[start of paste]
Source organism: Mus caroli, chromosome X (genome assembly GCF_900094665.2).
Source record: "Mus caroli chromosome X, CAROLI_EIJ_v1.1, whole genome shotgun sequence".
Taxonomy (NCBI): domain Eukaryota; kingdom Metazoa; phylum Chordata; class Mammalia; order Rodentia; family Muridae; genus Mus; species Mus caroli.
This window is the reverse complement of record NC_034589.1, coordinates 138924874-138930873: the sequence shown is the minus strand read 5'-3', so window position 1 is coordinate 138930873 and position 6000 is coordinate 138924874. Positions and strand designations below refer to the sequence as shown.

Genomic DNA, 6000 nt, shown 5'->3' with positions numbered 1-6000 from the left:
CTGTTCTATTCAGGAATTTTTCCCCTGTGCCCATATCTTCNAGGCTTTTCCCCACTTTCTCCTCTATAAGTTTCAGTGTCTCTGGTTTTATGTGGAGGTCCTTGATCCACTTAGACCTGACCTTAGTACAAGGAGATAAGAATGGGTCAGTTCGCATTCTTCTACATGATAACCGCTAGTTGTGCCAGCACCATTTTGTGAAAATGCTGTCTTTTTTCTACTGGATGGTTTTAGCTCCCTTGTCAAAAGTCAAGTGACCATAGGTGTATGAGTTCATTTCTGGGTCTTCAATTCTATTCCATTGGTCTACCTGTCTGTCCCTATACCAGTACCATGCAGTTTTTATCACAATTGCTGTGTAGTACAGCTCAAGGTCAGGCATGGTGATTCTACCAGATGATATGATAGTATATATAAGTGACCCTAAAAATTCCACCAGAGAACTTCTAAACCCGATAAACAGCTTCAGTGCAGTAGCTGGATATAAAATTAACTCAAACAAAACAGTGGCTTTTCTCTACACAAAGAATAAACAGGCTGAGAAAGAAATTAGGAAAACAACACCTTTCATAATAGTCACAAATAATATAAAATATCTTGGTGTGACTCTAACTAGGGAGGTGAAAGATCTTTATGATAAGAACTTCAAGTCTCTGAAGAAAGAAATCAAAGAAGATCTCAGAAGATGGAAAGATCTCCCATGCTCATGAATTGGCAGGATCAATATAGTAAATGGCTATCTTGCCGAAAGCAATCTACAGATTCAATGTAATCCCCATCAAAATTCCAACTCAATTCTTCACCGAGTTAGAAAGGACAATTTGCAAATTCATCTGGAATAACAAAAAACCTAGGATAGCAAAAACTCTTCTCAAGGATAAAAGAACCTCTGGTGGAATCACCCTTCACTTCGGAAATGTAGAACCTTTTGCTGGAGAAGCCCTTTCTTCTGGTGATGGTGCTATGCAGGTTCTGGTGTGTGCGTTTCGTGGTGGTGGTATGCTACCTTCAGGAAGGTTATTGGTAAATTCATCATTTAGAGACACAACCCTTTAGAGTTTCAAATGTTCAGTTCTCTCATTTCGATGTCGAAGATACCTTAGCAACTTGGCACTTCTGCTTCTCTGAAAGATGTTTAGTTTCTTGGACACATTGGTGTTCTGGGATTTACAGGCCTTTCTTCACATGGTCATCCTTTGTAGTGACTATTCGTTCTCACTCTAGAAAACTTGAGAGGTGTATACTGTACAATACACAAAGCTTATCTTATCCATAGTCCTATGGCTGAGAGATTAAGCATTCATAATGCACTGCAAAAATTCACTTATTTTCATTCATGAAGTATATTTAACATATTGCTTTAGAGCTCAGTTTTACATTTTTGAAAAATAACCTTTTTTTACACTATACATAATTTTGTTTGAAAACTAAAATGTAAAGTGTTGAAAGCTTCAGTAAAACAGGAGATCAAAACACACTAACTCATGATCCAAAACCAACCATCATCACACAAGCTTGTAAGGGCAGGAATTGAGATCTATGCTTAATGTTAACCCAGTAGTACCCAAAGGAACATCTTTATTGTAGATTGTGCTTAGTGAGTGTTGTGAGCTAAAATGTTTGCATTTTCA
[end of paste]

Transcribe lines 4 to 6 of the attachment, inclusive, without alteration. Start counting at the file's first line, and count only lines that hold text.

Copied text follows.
This window is the reverse complement of record NC_034589.1, coordinates 138924874-138930873: the sequence shown is the minus strand read 5'-3', so window position 1 is coordinate 138930873 and position 6000 is coordinate 138924874. Positions and strand designations below refer to the sequence as shown.

Genomic DNA, 6000 nt, shown 5'->3' with positions numbered 1-6000 from the left:
CTGTTCTATTCAGGAATTTTTCCCCTGTGCCCATATCTTCNAGGCTTTTCCCCACTTTCTCCTCTATAAGTTTCAGTGTCTCTGGTTTTATGTGGAGGTCCTTGATCCACTTAGACCTGACCTTAGTACAAGGAGATAAGAATGGGTCAGTTCGCATTCTTCTACATGATAACCGCTAGTTGTGCCAGCACCATTTTGTGAAAATGCTGTCTTTTTTCTACTGGATGGTTTTAGCTCCCTTGTCAAAAGTCAAGTGACCATAGGTGTATGAGTTCATTTCTGGGTCTTCAATTCTATTCCATTGGTCTACCTGTCTGTCCCTATACCAGTACCATGCAGTTTTTATCACAATTGCTGTGTAGTACAGCTCAAGGTCAGGCATGGTGATTCTACCAGATGATATGATAGTATATATAAGTGACCCTAAAAATTCCACCAGAGAACTTCTAAACCCGATAAACAGCTTCAGTGCAGTAGCTGGATATAAAATTAACTCAAACAAAACAGTGGCTTTTCTCTACACAAAGAATAAACAGGCTGAGAAAGAAATTAGGAAAACAACACCTTTCATAATAGTCACAAATAATATAAAATATCTTGGTGTGACTCTAACTAGGGAGGTGAAAGATCTTTATGATAAGAACTTCAAGTCTCTGAAGAAAGAAATCAAAGAAGATCTCAGAAGATGGAAAGATCTCCCATGCTCATGAATTGGCAGGATCAATATAGTAAATGGCTATCTTGCCGAAAGCAATCTACAGATTCAATGTAATCCCCATCAAAATTCCAACTCAATTCTTCACCGAGTTAGAAAGGACAATTTGCAAATTCATCTGGAATAACAAAAAACCTAGGATAGCAAAAACTCTTCTCAAGGATAAAAGAACCTCTGGTGGAATCACCCTTCACTTCGGAAATGTAGAACCTTTTGCTGGAGAAGCCCTTTCTTCTGGTGATGGTGCTATGCAGGTTCTGGTGTGTGCGTTTCGTGGTGGTGGTATGCTACCTTCAGGAAGGTTATTGGTAAATTCATCATTTAGAGACACAACCCTTTAGAGTTTCAAATGTTCAGTTCTCTCATTTCGATGTCGAAGATACCTTAGCAACTTGGCACTTCTGCTTCTCTGAAAGATGTTTAGTTTCTTGGACACATTGGTGTTCTGGGATTTACAGGCCTTTCTTCACATGGTCATCCTTTGTAGTGACTATTCGTTCTCACTCTAGAAAACTTGAGAGGTGTATACTGTACAATACACAAAGCTTATCTTATCCATAGTCCTATGGCTGAGAGATTAAGCATTCATAATGCACTGCAAAAATTCACTTATTTTCATTCATGAAGTATATTTAACATATTGCTTTAGAGCTCAGTTTTACATTTTTGAAAAATAACCTTTTTTTACACTATACATAATTTTGTTTGAAAACTAAAATGTAAAGTGTTGAAAGCTTCAGTAAAACAGGAGATCAAAACACACTAACTCATGATCCAAAACCAACCATCATCACACAAGCTTGTAAGGGCAGGAATTGAGATCTATGCTTAATGTTAACCCAGTAGTACCCAAAGGAACATCTTTATTGTAGATTGTGCTTAGTGAGTGTTGTGAGCTAAAATGTTTGCATTTTCA